Rules of Engagement, Part 1

A recent article in the local newspaper highlighted a protest at the Maine State House—clergy protesting the separation of families at the border. I recognized a couple of the clergy who were present. My first response was to wonder why I hadn’t known about the protest.  Perhaps I would have joined them.

But, then I remembered that, although I haven’t completely sworn off protests, I have become much more circumspect about participating in them, especially as a member of the clergy. The reason why I’ve been struggling with the notion of clergy engaging in political protests and political issues is this:

Image result for catholic priests pro-life rally

While I don’t like or celebrate abortion, I believe it is a woman’s right to have access to safe and affordable abortion. Watching clergy people, with their clerical collars and other clearly clerical garb, trying to influence those in political office, or those seeking political office, as well as the courts has made me more than uneasy for years.

Clergy are certainly welcome to take any stand they like and share that stand, and its theological reasons, to their congregation, flock or denomination. But, during the long years of watching conservative clergy seeking to influence public policy, especially in the case of abortion, has made me rather angry. And even more so as most of those members of the clergy are men who appear to have little or no respect for women, or the reality of the lives of women, or the notion that women ought be allowed to make such a profoundly personal decision that is so often profoundly complicated.

Now that we have a President who has somehow managed to convince a whole lot of Christians, especially evangelical and conservative ones, that he has their interests at heart, yet also appears to trample certain Christian concepts, particularly those that are close to the heart of more liberal Christians, I’ve found myself in a rather odd position. On the one hand, I want to get out there and protest, to raise my voice as a Christian and declare that many of the policies of this President don’t line up at all with basic tenets of any sort of Christianity—at least in my perception of the basics of Christian theology. On the other hand, though, I keep seeing those abortion-protesting clergy in my head.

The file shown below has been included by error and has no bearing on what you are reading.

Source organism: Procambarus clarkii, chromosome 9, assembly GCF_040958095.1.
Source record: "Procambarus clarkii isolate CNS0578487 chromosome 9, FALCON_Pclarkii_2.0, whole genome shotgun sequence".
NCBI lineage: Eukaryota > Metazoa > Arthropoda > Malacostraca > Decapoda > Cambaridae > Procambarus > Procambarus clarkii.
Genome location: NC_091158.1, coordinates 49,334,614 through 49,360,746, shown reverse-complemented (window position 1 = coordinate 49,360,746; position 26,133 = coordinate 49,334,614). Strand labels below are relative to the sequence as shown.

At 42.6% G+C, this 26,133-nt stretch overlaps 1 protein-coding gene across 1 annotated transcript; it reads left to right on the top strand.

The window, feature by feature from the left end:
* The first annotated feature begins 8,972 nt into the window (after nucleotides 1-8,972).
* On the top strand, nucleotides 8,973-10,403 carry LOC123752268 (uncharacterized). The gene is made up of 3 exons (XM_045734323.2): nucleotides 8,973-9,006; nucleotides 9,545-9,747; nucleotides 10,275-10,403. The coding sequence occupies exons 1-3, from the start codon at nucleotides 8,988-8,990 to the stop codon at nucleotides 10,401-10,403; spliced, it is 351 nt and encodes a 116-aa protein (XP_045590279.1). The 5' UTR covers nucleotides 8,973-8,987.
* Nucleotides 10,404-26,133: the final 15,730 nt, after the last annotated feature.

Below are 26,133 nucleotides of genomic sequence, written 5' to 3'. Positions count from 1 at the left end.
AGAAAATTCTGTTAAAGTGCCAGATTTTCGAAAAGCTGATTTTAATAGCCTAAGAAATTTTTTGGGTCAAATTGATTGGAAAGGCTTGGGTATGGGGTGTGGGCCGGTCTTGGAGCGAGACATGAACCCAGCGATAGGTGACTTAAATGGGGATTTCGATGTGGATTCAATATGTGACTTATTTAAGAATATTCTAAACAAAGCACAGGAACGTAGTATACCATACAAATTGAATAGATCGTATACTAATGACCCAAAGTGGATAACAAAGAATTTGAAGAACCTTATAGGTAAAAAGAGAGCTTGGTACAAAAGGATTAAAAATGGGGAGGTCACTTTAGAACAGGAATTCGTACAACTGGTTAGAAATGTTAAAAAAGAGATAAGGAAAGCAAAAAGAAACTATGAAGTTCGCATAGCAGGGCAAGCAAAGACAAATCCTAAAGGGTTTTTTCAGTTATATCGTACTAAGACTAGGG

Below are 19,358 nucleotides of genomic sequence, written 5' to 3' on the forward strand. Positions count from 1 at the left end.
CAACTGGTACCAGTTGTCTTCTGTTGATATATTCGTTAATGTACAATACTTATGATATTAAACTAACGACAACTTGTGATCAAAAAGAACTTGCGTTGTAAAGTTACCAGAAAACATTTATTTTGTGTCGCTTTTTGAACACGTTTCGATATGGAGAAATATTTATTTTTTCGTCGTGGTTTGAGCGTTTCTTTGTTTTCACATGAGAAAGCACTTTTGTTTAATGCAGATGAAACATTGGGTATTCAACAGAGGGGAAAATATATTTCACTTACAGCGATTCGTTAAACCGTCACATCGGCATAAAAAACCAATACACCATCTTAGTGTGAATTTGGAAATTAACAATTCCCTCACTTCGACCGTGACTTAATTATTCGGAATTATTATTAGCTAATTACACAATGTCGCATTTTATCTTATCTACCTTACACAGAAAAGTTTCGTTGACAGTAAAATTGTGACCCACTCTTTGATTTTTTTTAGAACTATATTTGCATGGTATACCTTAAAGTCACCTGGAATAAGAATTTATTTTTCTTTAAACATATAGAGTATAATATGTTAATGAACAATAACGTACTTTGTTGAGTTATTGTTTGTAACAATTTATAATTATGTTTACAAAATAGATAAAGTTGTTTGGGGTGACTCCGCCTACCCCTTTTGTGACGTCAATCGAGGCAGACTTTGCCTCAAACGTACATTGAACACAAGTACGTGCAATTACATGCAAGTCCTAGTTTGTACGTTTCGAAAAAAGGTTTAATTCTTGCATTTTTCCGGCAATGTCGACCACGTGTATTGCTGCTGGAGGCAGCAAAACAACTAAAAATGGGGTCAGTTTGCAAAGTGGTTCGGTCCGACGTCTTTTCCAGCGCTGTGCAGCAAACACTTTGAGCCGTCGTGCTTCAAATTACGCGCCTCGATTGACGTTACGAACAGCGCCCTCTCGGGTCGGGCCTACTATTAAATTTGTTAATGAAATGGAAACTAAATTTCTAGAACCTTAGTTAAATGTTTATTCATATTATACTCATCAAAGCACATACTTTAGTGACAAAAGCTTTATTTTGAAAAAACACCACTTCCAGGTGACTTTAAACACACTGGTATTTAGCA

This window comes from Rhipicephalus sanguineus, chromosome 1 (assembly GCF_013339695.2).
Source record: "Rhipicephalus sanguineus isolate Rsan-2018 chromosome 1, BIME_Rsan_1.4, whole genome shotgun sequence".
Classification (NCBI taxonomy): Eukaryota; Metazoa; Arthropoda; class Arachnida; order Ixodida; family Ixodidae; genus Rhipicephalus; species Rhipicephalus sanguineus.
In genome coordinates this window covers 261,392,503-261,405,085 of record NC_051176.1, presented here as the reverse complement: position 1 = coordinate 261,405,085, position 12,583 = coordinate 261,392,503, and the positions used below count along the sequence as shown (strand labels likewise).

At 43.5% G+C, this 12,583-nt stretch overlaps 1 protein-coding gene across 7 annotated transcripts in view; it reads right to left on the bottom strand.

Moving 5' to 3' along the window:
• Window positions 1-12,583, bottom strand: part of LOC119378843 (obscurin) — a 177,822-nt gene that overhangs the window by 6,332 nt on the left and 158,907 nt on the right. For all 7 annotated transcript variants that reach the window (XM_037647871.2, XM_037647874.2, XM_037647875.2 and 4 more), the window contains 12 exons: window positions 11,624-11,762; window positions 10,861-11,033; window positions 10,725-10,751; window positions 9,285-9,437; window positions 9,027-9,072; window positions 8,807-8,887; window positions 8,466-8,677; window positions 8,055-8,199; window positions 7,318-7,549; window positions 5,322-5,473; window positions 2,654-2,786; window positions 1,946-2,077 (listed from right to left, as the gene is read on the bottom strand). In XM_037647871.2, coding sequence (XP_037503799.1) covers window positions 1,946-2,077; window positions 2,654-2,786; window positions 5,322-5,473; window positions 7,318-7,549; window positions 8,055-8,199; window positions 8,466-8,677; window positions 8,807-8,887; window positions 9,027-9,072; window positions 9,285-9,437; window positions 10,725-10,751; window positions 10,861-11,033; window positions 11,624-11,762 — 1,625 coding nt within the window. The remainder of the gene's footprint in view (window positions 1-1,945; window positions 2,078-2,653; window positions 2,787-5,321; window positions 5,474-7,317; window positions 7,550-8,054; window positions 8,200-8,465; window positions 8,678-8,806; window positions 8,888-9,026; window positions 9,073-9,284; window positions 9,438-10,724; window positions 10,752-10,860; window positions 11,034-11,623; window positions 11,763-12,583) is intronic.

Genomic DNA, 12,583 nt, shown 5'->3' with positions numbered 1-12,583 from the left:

What are the rules of engagement? Should clergy people—as clergy— get involved at all in trying to influence public policy and, if so, how?

I’m sure most of those members of the clergy who protest against abortion rights believe fully that they are doing what is right in the eyes of God.  And, that they should do all that they can to influence public policy, trying to make public policy acceptable to the God they worship.

I don’t agree with them, or with what they are doing. How does that disagreement then inform my own engagement with policy issues outside my church community?

While I hold very similar views as those clergy people who took to the Maine State House to protest the loathsome practice of separating families at the border (and I believe there is plenty of biblical back up for this position), I wonder:  is it appropriate for clergy to demonstrate in such a manner—to declare a position, to raise their voices, specifically as clergy, in order to influence public officials?

I’m not sure, and so I continue to wrestle. Next time, I’ll share a bit more of this struggle.

About smaxreisert

I'm a United Church of Christ pastor serving the small, faithful Old South Congregational Church, United Church of Christ, in Hallowell, Maine. I was ordained in Massachusetts in 1995, moved to Maine in 1997 and have served the Hallowell church since 2005.
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1 Response to Rules of Engagement, Part 1

  1. Darla Chafin says:

    Oh, Sue, thank you for sharing this (and I’m looking forward to Part II). You are right that these people protesting truly believe in what they are doing. Maybe the secret is finding a way to express our true beliefs in a way that can be effective without doing harm or bringing shame, possibly inadvertantly, on others. Even close friends can leave me feeling speechless and clumsy when they suddenly share a burden I had never suspected.

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